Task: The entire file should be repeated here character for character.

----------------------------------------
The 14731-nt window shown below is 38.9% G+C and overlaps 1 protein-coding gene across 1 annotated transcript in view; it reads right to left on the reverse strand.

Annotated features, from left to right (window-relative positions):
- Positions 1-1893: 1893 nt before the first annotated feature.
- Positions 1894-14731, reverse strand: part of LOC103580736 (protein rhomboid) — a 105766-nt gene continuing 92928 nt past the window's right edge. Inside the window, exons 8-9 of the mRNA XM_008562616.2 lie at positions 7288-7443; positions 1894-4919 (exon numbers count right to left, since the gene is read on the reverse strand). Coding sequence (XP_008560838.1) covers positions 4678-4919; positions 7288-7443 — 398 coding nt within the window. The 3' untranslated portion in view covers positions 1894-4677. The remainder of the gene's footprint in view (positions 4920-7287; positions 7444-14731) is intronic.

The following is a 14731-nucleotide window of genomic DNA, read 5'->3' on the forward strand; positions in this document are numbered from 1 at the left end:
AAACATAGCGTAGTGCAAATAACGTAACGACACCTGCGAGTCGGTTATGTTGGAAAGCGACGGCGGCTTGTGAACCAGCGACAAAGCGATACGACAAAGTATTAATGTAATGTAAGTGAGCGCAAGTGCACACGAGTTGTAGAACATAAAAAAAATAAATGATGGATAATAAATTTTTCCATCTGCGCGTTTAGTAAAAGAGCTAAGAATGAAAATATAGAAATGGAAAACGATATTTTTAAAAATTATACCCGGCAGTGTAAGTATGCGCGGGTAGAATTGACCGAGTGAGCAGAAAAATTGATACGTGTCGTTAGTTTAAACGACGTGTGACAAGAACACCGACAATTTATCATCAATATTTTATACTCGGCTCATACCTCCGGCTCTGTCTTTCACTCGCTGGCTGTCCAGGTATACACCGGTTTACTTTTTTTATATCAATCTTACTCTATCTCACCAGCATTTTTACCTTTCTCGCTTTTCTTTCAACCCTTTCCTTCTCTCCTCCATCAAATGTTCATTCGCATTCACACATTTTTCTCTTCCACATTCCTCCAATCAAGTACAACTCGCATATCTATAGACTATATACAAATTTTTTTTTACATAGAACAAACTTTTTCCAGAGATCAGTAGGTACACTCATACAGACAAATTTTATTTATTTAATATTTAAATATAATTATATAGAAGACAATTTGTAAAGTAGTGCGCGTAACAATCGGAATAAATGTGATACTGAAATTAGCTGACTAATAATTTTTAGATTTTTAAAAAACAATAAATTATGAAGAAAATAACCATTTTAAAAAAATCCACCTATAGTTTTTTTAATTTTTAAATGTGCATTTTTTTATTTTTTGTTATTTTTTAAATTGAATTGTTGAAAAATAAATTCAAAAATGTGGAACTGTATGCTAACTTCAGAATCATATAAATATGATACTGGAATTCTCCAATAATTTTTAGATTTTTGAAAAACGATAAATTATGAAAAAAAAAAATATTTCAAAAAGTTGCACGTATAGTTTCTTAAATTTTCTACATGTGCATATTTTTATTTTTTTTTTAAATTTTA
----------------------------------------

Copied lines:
The 14731-nt window shown below is 38.9% G+C and overlaps 1 protein-coding gene across 1 annotated transcript in view; it reads right to left on the reverse strand.

Annotated features, from left to right (window-relative positions):
- Positions 1-1893: 1893 nt before the first annotated feature.
- Positions 1894-14731, reverse strand: part of LOC103580736 (protein rhomboid) — a 105766-nt gene continuing 92928 nt past the window's right edge. Inside the window, exons 8-9 of the mRNA XM_008562616.2 lie at positions 7288-7443; positions 1894-4919 (exon numbers count right to left, since the gene is read on the reverse strand). Coding sequence (XP_008560838.1) covers positions 4678-4919; positions 7288-7443 — 398 coding nt within the window. The 3' untranslated portion in view covers positions 1894-4677. The remainder of the gene's footprint in view (positions 4920-7287; positions 7444-14731) is intronic.

The following is a 14731-nucleotide window of genomic DNA, read 5'->3' on the forward strand; positions in this document are numbered from 1 at the left end:
AAACATAGCGTAGTGCAAATAACGTAACGACACCTGCGAGTCGGTTATGTTGGAAAGCGACGGCGGCTTGTGAACCAGCGACAAAGCGATACGACAAAGTATTAATGTAATGTAAGTGAGCGCAAGTGCACACGAGTTGTAGAACATAAAAAAAATAAATGATGGATAATAAATTTTTCCATCTGCGCGTTTAGTAAAAGAGCTAAGAATGAAAATATAGAAATGGAAAACGATATTTTTAAAAATTATACCCGGCAGTGTAAGTATGCGCGGGTAGAATTGACCGAGTGAGCAGAAAAATTGATACGTGTCGTTAGTTTAAACGACGTGTGACAAGAACACCGACAATTTATCATCAATATTTTATACTCGGCTCATACCTCCGGCTCTGTCTTTCACTCGCTGGCTGTCCAGGTATACACCGGTTTACTTTTTTTATATCAATCTTACTCTATCTCACCAGCATTTTTACCTTTCTCGCTTTTCTTTCAACCCTTTCCTTCTCTCCTCCATCAAATGTTCATTCGCATTCACACATTTTTCTCTTCCACATTCCTCCAATCAAGTACAACTCGCATATCTATAGACTATATACAAATTTTTTTTTACATAGAACAAACTTTTTCCAGAGATCAGTAGGTACACTCATACAGACAAATTTTATTTATTTAATATTTAAATATAATTATATAGAAGACAATTTGTAAAGTAGTGCGCGTAACAATCGGAATAAATGTGATACTGAAATTAGCTGACTAATAATTTTTAGATTTTTAAAAAACAATAAATTATGAAGAAAATAACCATTTTAAAAAAATCCACCTATAGTTTTTTTAATTTTTAAATGTGCATTTTTTTATTTTTTGTTATTTTTTAAATTGAATTGTTGAAAAATAAATTCAAAAATGTGGAACTGTATGCTAACTTCAGAATCATATAAATATGATACTGGAATTCTCCAATAATTTTTAGATTTTTGAAAAACGATAAATTATGAAAAAAAAAAATATTTCAAAAAGTTGCACGTATAGTTTCTTAAATTTTCTACATGTGCATATTTTTATTTTTTTTTTAAATTTTA